My mom once named her 1970 blue Dodge Dart Swinger, “Betsy.”  I hated Betsy.  It lacked air-conditioned (or A/C and gas shortages = no A/C), the blue faded quickly over time, and it became over time an artifact from a prior civilization, at least in kid years.  I’ve resisted naming any of my, let’s see, two vehicles that I’ve owned, due to my distaste for Betsy (and refused blue cars for the same reason).  There was my short-term college car, a 1980 Pontiac Sunbird, which was a (censored) excuse for a car,  and the Murano.  In between were at least 8 company cars that don’t count. 

So, “Hello, baby.”   That’s not really a name, but after driving rental cars, the stitched leather steering wheel provided a tactile enjoyment to driving that every company car or rental lacked.  Plastic steering wheels just don’t cut it.   My car was a home away from home, a personal space, a theater for probably a thousand CD hearings.  Or more.  I’m speaking in past tense.  It’s sad, I know.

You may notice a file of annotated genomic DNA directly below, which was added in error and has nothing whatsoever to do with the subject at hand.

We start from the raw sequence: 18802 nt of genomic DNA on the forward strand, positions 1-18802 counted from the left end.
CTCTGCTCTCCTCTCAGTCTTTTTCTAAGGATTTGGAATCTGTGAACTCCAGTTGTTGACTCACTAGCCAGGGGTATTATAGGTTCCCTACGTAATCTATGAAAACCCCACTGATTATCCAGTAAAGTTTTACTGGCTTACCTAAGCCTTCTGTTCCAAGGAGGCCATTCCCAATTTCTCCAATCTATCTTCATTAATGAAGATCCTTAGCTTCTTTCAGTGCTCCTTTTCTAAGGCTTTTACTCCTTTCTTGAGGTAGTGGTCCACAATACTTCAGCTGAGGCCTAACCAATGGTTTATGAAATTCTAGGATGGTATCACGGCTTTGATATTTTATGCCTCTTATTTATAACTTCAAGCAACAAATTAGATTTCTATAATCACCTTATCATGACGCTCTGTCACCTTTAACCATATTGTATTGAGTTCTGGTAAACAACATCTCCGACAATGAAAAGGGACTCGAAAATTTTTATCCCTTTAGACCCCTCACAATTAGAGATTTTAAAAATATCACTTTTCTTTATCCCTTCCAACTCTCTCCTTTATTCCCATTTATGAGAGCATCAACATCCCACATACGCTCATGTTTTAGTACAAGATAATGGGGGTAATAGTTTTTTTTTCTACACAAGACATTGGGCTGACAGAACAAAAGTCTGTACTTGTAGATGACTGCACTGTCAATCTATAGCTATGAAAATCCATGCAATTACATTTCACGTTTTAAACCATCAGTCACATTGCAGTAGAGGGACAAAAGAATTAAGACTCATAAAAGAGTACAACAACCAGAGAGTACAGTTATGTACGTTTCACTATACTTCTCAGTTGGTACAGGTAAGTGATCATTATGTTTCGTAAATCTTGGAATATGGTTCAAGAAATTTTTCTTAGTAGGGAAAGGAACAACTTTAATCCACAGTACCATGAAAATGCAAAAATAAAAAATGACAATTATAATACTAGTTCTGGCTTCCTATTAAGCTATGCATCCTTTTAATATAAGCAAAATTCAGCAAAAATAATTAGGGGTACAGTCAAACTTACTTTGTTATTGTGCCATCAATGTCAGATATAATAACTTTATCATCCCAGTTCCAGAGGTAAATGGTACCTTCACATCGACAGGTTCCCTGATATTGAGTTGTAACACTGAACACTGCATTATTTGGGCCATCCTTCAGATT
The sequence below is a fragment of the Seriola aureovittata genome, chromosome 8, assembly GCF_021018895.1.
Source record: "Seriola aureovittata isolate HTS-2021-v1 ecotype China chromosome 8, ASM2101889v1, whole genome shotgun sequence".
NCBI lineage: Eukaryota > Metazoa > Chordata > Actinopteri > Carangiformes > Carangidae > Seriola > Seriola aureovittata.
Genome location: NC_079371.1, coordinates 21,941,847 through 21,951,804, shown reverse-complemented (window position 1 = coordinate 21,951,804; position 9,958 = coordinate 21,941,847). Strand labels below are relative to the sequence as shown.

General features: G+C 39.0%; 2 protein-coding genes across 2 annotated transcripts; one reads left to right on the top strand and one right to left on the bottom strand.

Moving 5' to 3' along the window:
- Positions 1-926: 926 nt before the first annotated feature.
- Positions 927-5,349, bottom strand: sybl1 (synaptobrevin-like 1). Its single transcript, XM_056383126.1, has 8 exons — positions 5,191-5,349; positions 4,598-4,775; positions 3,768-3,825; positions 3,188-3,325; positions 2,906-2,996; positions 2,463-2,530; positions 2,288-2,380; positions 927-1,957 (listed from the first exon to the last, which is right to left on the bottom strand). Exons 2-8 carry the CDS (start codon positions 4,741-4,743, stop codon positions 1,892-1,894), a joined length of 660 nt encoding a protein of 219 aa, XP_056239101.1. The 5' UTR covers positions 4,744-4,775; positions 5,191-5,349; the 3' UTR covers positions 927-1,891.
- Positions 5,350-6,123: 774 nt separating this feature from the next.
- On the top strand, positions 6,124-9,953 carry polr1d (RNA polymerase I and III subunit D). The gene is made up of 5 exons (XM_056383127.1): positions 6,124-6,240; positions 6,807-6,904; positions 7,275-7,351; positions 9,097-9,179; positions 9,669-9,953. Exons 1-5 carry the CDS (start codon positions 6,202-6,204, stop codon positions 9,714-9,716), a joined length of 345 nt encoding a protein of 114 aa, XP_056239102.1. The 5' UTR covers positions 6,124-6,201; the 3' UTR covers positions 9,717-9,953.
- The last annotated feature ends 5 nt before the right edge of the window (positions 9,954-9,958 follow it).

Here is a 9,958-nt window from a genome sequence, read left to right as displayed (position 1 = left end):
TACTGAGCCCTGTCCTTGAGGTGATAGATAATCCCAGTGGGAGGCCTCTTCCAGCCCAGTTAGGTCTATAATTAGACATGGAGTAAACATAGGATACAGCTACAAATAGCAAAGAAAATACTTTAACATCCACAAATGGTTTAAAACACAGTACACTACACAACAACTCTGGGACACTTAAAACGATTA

Despite an ambitious goal for two more years of faithful service, the car’s moans and groans, or more specifically, its leaks and transmission roar, summed to triple the remaining cash value of “Hello, baby’s” remaining cash value to repair, with no certain guarantee in life expectancy.  Suddenly, I’m the solo member of an health insurer death panel.  Live or let die.  Well, living doesn’t come cheap, so…

Where to do that, exactly?  Well, the place it entered my life, of course, the same place that pronounced its pending medical bill had I opted in.  So, if you’re the unfortunate soul who buys it next, long may she run.  But she won’t.  (But, in the meantime, don’t tell her I’m cheating on her, or about the new 11 speaker Bose sound system that makes parting, shall I say, so much easier?)